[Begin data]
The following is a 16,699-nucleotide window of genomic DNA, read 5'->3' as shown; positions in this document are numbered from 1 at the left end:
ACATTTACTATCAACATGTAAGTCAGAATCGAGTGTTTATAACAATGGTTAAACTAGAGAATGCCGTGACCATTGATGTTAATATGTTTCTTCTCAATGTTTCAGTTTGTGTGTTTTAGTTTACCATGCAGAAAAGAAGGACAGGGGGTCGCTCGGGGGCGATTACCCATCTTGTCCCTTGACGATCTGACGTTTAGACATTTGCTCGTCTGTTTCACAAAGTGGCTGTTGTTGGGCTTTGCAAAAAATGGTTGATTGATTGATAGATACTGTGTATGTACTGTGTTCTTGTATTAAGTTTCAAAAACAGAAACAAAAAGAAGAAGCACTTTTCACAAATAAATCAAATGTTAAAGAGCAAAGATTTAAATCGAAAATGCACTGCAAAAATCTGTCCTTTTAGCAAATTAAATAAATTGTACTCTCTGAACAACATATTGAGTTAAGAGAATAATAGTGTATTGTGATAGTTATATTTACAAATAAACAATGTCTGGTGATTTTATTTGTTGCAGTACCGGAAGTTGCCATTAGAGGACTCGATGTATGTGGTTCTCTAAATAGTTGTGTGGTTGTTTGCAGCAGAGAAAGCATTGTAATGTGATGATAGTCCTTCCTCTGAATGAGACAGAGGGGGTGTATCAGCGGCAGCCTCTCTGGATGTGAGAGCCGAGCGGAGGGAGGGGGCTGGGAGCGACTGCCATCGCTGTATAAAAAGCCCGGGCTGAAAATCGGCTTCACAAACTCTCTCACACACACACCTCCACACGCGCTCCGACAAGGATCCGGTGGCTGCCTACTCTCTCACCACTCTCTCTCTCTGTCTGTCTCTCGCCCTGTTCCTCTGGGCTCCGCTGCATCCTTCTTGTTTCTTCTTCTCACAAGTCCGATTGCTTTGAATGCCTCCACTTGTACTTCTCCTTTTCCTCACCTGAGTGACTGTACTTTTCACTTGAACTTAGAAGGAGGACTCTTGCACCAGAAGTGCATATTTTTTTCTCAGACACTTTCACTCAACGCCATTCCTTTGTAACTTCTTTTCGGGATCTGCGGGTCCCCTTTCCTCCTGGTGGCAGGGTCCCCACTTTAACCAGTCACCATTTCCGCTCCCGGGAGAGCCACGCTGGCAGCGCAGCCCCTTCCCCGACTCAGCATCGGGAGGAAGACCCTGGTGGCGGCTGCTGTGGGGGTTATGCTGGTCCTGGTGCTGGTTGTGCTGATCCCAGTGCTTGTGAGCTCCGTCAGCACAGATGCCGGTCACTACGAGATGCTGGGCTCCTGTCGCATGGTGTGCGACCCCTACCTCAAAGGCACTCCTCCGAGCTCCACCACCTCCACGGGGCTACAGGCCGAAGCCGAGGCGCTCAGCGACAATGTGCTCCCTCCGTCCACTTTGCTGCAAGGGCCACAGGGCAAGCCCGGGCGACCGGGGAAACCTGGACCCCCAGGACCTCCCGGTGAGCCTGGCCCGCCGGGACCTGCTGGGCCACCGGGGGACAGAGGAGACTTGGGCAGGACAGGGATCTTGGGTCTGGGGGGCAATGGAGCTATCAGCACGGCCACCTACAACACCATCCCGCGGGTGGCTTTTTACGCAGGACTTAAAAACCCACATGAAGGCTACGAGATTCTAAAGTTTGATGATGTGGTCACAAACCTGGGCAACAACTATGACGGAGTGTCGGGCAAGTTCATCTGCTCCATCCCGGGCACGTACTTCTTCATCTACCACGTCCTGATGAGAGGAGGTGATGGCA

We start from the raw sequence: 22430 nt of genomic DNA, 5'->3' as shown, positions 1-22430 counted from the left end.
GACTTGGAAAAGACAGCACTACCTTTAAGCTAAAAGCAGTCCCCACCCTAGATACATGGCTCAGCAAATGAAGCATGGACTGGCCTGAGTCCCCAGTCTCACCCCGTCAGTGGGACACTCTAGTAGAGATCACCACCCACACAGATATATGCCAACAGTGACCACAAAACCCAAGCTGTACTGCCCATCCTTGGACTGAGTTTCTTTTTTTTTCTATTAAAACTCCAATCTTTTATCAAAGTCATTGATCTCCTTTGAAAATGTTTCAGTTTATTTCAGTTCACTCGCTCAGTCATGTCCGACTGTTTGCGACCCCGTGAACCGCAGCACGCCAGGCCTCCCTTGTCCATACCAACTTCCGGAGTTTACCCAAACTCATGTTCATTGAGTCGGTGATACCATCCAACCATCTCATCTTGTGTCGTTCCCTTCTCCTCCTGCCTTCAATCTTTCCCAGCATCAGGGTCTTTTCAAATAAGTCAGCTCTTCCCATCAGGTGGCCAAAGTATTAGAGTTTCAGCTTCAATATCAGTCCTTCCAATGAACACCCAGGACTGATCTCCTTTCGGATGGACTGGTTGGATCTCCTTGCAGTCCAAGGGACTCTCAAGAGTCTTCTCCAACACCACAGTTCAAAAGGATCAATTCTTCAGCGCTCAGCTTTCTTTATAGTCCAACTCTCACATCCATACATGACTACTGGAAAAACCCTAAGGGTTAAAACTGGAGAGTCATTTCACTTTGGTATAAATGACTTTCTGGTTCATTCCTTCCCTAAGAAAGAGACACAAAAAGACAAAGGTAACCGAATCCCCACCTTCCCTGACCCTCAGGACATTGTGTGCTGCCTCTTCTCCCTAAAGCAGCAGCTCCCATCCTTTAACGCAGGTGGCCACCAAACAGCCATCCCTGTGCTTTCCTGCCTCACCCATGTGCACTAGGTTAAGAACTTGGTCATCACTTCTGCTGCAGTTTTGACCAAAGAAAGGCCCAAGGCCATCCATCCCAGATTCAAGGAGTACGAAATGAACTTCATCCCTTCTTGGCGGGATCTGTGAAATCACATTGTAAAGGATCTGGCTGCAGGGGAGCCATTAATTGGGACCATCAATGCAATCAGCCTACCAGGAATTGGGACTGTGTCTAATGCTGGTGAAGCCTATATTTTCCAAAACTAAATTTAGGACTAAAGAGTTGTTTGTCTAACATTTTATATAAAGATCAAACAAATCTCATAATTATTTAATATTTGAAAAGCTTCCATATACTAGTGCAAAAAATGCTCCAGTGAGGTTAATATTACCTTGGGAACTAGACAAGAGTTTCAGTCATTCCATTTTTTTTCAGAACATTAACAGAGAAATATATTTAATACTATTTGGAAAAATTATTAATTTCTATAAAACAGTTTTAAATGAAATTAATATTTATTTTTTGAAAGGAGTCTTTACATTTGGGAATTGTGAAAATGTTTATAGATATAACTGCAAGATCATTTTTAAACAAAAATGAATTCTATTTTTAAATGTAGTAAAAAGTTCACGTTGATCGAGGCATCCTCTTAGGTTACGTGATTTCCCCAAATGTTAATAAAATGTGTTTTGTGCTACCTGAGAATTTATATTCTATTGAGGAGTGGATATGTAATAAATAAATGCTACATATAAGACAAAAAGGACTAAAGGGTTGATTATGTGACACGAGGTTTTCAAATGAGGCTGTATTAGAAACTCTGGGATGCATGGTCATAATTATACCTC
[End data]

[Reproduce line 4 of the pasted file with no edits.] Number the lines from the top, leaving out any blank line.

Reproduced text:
GACTTGGAAAAGACAGCACTACCTTTAAGCTAAAAGCAGTCCCCACCCTAGATACATGGCTCAGCAAATGAAGCATGGACTGGCCTGAGTCCCCAGTCTCACCCCGTCAGTGGGACACTCTAGTAGAGATCACCACCCACACAGATATATGCCAACAGTGACCACAAAACCCAAGCTGTACTGCCCATCCTTGGACTGAGTTTCTTTTTTTTTCTATTAAAACTCCAATCTTTTATCAAAGTCATTGATCTCCTTTGAAAATGTTTCAGTTTATTTCAGTTCACTCGCTCAGTCATGTCCGACTGTTTGCGACCCCGTGAACCGCAGCACGCCAGGCCTCCCTTGTCCATACCAACTTCCGGAGTTTACCCAAACTCATGTTCATTGAGTCGGTGATACCATCCAACCATCTCATCTTGTGTCGTTCCCTTCTCCTCCTGCCTTCAATCTTTCCCAGCATCAGGGTCTTTTCAAATAAGTCAGCTCTTCCCATCAGGTGGCCAAAGTATTAGAGTTTCAGCTTCAATATCAGTCCTTCCAATGAACACCCAGGACTGATCTCCTTTCGGATGGACTGGTTGGATCTCCTTGCAGTCCAAGGGACTCTCAAGAGTCTTCTCCAACACCACAGTTCAAAAGGATCAATTCTTCAGCGCTCAGCTTTCTTTATAGTCCAACTCTCACATCCATACATGACTACTGGAAAAACCCTAAGGGTTAAAACTGGAGAGTCATTTCACTTTGGTATAAATGACTTTCTGGTTCATTCCTTCCCTAAGAAAGAGACACAAAAAGACAAAGGTAACCGAATCCCCACCTTCCCTGACCCTCAGGACATTGTGTGCTGCCTCTTCTCCCTAAAGCAGCAGCTCCCATCCTTTAACGCAGGTGGCCACCAAACAGCCATCCCTGTGCTTTCCTGCCTCACCCATGTGCACTAGGTTAAGAACTTGGTCATCACTTCTGCTGCAGTTTTGACCAAAGAAAGGCCCAAGGCCATCCATCCCAGATTCAAGGAGTACGAAATGAACTTCATCCCTTCTTGGCGGGATCTGTGAAATCACATTGTAAAGGATCTGGCTGCAGGGGAGCCATTAATTGGGACCATCAATGCAATCAGCCTACCAGGAATTGGGACTGTGTCTAATGCTGGTGAAGCCTATATTTTCCAAAACTAAATTTAGGACTAAAGAGTTGTTTGTCTAACATTTTATATAAAGATCAAACAAATCTCATAATTATTTAATATTTGAAAAGCTTCCATATACTAGTGCAAAAAATGCTCCAGTGAGGTTAATATTACCTTGGGAACTAGACAAGAGTTTCAGTCATTCCATTTTTTTTCAGAACATTAACAGAGAAATATATTTAATACTATTTGGAAAAATTATTAATTTCTATAAAACAGTTTTAAATGAAATTAATATTTATTTTTTGAAAGGAGTCTTTACATTTGGGAATTGTGAAAATGTTTATAGATATAACTGCAAGATCATTTTTAAACAAAAATGAATTCTATTTTTAAATGTAGTAAAAAGTTCACGTTGATCGAGGCATCCTCTTAGGTTACGTGATTTCCCCAAATGTTAATAAAATGTGTTTTGTGCTACCTGAGAATTTATATTCTATTGAGGAGTGGATATGTAATAAATAAATGCTACATATAAGACAAAAAGGACTAAAGGGTTGATTATGTGACACGAGGTTTTCAAATGAGGCTGTATTAGAAACTCTGGGATGCATGGTCATAATTATACCTC